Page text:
- EPA’s recommendations are preferable to other proposals that could make CRE owners responsible for how “clean” the electric grid should become—an issue beyond owners’ control. (Roundtable Weekly, April 9, 2021).
A number of localities are contemplating laws to ban natural gas and other fossil fuels within their borders. EPA’s encourages any such jurisdiction to consider long-term, published, and incremental “phase-out” schedules so building owners can “plan for costly and difficult equipment replacements.”
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The U.S. Securities and Exchange Commission (SEC) issued an anticipated proposed rule on March 21 regarding the reporting and disclosure of material corporate financial risks related to climate change. (GlobeSt, March 22 and Roundtable Fact Sheet, March 25)
Expanded Climate Disclosures
- The proposed rule has no immediate effect. If it is finalized, the action would require all SEC registered companies to quantify their greenhouse gas (GHG) emissions, assess the economic impact of rising sea levels relating to their assets, and report to investors on these and other climate-related risks through annual 10-Ks and additional filings. (SEC News Release | Proposed Rule | Fact Sheet, March 22)
- Release of the proposal triggers a public comment period, with stakeholder input due to the SEC around May 20, 2022. Themes raised by The Real Estate Roundtable in pre-rulemaking comments submitted last year will likely be raised again in this latest round of public input. (Roundtable Weekly, June 11, 2022)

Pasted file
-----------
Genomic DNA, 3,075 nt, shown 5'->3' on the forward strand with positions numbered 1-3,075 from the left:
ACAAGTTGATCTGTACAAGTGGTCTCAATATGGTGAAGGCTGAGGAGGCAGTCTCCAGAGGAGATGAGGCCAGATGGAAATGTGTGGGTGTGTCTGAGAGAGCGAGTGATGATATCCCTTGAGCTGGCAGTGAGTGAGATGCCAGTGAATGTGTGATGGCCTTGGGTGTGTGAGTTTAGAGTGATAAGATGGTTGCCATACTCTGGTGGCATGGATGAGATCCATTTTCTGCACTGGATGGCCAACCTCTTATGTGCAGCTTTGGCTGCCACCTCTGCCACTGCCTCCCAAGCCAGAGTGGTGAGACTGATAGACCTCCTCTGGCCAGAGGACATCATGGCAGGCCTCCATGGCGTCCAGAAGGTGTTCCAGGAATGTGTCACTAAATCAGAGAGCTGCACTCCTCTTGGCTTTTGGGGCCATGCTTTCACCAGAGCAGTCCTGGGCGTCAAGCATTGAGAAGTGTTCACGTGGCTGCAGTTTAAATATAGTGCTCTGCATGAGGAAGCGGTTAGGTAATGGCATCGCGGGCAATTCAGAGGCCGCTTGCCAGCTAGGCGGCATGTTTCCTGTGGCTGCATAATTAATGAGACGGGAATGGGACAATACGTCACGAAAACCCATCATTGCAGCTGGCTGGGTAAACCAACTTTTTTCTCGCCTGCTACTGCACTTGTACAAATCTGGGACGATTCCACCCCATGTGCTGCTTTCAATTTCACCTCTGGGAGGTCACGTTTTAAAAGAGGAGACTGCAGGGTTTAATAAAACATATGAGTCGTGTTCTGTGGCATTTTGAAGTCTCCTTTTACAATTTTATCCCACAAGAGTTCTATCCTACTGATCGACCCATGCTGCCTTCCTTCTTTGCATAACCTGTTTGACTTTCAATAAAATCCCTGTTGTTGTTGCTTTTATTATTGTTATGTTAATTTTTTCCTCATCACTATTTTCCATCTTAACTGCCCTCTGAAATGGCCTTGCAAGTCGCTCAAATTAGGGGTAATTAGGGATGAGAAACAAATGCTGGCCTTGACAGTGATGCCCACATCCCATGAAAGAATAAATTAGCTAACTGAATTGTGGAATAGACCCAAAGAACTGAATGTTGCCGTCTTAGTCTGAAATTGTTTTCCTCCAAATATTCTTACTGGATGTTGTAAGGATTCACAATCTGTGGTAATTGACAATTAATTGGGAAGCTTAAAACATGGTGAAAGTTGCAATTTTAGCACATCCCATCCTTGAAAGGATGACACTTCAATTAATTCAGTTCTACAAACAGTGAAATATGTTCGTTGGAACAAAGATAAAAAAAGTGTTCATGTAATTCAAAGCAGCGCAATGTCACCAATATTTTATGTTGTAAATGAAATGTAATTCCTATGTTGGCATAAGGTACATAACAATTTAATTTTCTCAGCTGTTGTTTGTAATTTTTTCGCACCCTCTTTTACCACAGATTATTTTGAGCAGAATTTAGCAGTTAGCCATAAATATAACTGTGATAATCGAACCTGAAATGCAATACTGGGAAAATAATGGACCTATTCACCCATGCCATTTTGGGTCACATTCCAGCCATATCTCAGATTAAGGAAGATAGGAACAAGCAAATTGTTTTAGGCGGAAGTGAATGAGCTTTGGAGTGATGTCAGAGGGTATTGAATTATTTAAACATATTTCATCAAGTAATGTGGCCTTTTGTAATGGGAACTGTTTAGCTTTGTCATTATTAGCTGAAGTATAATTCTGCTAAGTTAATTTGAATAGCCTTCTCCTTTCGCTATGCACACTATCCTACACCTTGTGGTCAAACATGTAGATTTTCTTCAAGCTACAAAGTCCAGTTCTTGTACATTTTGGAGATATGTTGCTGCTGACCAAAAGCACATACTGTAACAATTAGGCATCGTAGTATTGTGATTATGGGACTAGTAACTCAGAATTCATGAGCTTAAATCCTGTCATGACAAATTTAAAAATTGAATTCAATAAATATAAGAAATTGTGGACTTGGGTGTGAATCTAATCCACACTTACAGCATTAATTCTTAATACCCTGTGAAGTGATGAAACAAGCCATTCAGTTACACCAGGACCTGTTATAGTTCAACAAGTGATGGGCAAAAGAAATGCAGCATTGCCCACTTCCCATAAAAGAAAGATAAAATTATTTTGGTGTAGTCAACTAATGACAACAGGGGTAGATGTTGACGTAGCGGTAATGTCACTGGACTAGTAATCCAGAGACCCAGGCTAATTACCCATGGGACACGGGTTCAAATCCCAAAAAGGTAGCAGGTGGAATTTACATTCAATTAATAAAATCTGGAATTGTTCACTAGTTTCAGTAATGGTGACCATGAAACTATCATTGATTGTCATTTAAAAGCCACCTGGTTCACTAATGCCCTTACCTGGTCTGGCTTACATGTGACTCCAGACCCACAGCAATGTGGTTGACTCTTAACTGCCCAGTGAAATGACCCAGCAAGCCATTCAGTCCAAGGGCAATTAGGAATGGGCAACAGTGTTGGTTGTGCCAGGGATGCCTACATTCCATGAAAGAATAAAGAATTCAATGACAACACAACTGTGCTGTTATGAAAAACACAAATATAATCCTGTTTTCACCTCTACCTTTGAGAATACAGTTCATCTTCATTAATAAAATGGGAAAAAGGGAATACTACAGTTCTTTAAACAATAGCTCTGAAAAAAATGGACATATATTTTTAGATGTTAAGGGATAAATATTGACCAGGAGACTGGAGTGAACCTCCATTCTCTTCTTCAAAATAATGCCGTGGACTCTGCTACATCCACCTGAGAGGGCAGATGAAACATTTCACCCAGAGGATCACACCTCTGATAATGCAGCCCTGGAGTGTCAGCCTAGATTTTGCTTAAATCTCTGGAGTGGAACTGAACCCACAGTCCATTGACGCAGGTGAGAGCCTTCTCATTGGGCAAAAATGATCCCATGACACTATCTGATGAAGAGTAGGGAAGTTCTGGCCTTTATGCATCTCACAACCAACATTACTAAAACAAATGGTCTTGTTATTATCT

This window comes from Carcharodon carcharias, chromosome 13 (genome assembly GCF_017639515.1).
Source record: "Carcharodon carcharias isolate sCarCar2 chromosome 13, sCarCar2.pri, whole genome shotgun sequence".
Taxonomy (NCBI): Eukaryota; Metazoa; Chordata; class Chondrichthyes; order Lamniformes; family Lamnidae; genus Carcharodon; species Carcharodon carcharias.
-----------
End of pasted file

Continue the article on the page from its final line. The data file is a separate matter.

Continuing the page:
- The SEC’s proposal, titled “Enhancement and Standardization of Climate-Related Disclosures for Investors,” is considered a key component of the Biden Administration’s efforts to cut U.S. greenhouse gas emissions by as much as 52% (below 2005 levels) by 2030. (CBS-AP | Bloomberg | Axios, March 21)
Scope 3 “Safe Harbor”
- A Real Estate Roundtable Fact Sheet provides a summary of the 510-page SEC proposal, including the following elements:
- All companies registered with the SEC would be required to report and quantify Scope 1 and Scope 2 GHG emissions each year. Scope 1 and 2 reporting would require registrants to define and disclose how they determine their “organizational” and “operational” boundaries.
- SEC registrants would report on Scope 3 “indirect” emissions in their supply chain if the company has announced a Scope 3 reduction goal – or if investors would deem the registrant’s Scope 3 emissions to be “material.”
- The SEC proposes a “safe harbor” for Scope 3 disclosures related to certain liabilities covered by federal securities law.
- Independent 3rd party assurances would be required for Scope 1 and 2 disclosures, but not for Scope 3.
- Registrants should report on climate targets or goals they set for themselves, their energy efficiency investments, and whether they purchase Renewable Energy Certificates (RECs) or carbon offsets to meet their GHG goals.
- Registrants would also need to report on material “physical risks” to buildings and other assets from climate change – such as those caused by extreme weather, droughts, and coastal flooding.
- Compliance would start with SEC filings in 2024 for the biggest registrants and phase-in for other companies. (Roundtable Fact Sheet)
EPA’s GHG Emissions Calculator for Buildings
The Building Emissions Calculator has important potential to assist owners as they strive to comply with state and local building performance standards. EPA’s new calculator can also help real estate companies registered with the SEC to quantify and report on their GHG emissions should the commission’s investor disclosure proposed rule take final shape.